Bulldog Bites

News and Views from the University of Redlands

Queer Eye’s Karamo Brown empowers U of R students

“What you have and who you are is enough,” reality-television personality and mental health advocate Karamo Brown tells U of R students. (Image courtesy of Karamo Brown)

On November 16, students gathered around their computer screens to listen to reality-television personality and mental health advocate Karamo Brown speak about LGBTQ rights and social justice. Associated Students of the University of Redlands (ASUR) Vice President of Convocations and Lectures Andrew Barillas ’23, Black Student Union President Amanda Chiles ’21, and Pride Center Intern Helena Elkins ’21 moderated the event.

“I’d like to thank everyone here for joining us today—I know this isn’t a normal conversation because, in 2020, nothing is normal,” said Barillas. “Karamo believes that, by exploring our difficulties and having hard conversations with ourselves and one another, we can adjust our mindset and heal emotionally.”

In 2004, Brown became the first openly gay Black man to appear in a reality television show when he was cast in MTV’s The Real World: Philadelphia. Since signing on as the culture expert for Netflix’s Queer Eye, which premiered in 2018, he has become a published author and launched a podcast in which he helps guests identify, explore, and communicate their emotions.

Throughout the event, Brown reflected on his own processes of overcoming adversity and lifelong learning, while also responding to students’ questions about toxic masculinity, boundaries, and representation in Hollywood.

In response to a question about holding friends and family members accountable for their actions and having other difficult conversations, Brown encouraged attendees to adopt a mindset of empathetic listening. This approach requires people who are interacting to offer an equal amount of respect to each other in order to be understood on deeper mental and emotional levels.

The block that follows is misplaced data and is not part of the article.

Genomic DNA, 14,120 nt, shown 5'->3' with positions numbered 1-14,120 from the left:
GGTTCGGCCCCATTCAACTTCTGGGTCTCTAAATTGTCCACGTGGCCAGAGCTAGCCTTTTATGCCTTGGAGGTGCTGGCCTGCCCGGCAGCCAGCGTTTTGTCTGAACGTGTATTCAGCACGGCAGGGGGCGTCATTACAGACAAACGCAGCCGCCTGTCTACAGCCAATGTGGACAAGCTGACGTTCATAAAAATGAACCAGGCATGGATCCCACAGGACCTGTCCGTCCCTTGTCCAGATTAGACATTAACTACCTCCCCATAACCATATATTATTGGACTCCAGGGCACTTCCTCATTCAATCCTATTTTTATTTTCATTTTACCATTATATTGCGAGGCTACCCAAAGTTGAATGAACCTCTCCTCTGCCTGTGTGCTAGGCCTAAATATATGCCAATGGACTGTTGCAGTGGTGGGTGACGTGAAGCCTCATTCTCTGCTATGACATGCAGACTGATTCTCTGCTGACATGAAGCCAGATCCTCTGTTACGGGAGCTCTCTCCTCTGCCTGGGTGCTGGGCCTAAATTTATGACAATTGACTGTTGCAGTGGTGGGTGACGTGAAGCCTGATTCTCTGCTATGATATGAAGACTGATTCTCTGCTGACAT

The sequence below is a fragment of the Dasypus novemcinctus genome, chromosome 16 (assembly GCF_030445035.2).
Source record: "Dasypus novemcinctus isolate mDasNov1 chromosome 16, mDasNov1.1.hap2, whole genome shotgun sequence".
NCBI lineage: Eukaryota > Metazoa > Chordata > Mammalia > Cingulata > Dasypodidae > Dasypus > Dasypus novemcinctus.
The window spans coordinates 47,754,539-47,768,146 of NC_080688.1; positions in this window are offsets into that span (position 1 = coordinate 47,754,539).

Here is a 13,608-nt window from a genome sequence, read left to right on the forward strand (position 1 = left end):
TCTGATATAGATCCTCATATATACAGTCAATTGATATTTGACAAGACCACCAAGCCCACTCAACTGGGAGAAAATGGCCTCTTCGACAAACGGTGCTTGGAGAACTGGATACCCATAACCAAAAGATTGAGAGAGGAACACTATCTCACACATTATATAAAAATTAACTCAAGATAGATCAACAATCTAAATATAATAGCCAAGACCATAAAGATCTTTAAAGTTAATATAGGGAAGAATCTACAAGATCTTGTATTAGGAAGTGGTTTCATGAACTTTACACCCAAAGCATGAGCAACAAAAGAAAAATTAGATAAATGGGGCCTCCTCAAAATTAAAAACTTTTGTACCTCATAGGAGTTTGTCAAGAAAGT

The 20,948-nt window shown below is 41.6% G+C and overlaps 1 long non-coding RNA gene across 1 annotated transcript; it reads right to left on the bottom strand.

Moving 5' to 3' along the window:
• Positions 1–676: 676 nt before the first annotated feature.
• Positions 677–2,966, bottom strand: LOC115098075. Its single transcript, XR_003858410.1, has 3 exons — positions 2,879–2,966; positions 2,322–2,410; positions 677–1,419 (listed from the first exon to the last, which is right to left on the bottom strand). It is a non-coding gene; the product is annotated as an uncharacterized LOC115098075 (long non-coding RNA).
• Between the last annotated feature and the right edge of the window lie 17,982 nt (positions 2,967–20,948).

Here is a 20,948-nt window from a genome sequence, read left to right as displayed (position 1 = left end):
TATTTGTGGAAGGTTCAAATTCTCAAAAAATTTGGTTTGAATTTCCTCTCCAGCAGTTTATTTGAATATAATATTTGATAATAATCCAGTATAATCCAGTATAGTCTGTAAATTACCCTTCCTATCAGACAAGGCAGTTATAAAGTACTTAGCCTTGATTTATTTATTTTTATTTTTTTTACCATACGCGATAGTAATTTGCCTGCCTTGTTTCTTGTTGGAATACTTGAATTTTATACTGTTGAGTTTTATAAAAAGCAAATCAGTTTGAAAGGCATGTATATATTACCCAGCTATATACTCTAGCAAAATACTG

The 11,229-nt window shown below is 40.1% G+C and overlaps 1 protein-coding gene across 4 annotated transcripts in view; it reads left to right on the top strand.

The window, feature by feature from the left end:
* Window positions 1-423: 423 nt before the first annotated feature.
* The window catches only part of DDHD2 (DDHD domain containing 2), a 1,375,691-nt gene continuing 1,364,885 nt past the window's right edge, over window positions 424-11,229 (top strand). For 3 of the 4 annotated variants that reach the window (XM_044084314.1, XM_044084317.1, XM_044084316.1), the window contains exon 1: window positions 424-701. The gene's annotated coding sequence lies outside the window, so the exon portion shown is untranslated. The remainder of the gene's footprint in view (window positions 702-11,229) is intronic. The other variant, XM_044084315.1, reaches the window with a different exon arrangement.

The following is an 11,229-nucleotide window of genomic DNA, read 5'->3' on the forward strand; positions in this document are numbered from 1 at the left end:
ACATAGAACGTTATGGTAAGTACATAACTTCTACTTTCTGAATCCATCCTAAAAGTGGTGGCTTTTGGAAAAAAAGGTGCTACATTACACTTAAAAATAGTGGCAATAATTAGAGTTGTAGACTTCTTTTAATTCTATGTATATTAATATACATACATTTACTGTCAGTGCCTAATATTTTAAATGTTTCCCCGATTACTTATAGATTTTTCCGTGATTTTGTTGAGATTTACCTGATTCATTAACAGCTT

He also emphasized the importance of maintaining boundaries and holding strong to one’s personal identity when interacting with family members who might be combative or cruel. “The most important thing is protecting yourself,” he said, noting that every situation should be approached with care for your mental, emotional, and physical health.

Expanding on this idea, Brown said: “I don’t subscribe to the term ‘coming out.’ I believe the actual process is letting people in. That’s what you’re doing—you’re deciding on who you want to let into your life. Whether it’s regarding your sexuality or gender identity, you’re letting people in because you trust them, you love them, and you know they’ll support you and uplift you.”

Guiding the conversation toward the topic of intersectional representation in Hollywood, Barillas asked Brown how young people can influence the industry to cast LGBTQ-identifying actors in roles for LGBTQ characters.

In response, Brown said that audiences have the power to change the demographics of Hollywood by deciding what they will and won’t support with their wallets. “We see constantly,” he said. “We saw it with Crazy Rich Asians and Black Panther—these are the highest-grossing films because when you have people represented and running the show, we’ll show up with our money.”

Commending members of Generation Z for using their voices to demand justice, Brown explained that it’s also important to look at representation behind the camera to ensure a diverse array of stories are being written and told. Taking the conversation one step further, he offered two-pronged advice to young activists:

  • Take time for yourself. “You have so much weight on your shoulders,” he said. “Make sure you take the time to focus on yourself—it’s okay to take a break.”
  • Don’t give in to cancel culture. Brown encouraged students to work to rehabilitate relationships and facilitate a “counsel culture,” which he described as an environment that holds people accountable for their actions rather than shaming them.

In closing, Brown took a question from a student who asked how to measure how you’re doing amid the circumstances of the COVID-19 pandemic. He responded: “It’s very easy, especially when you’re in college, to look at the grades other people are getting, where they’re living, what relationship they’re in, if they’re getting married, what school they’re going to next. Don’t compare yourself to them because, at the end of the day, what you have and who you are is enough.” 

Learn more about ASUR and Campus Diversity and Inclusion.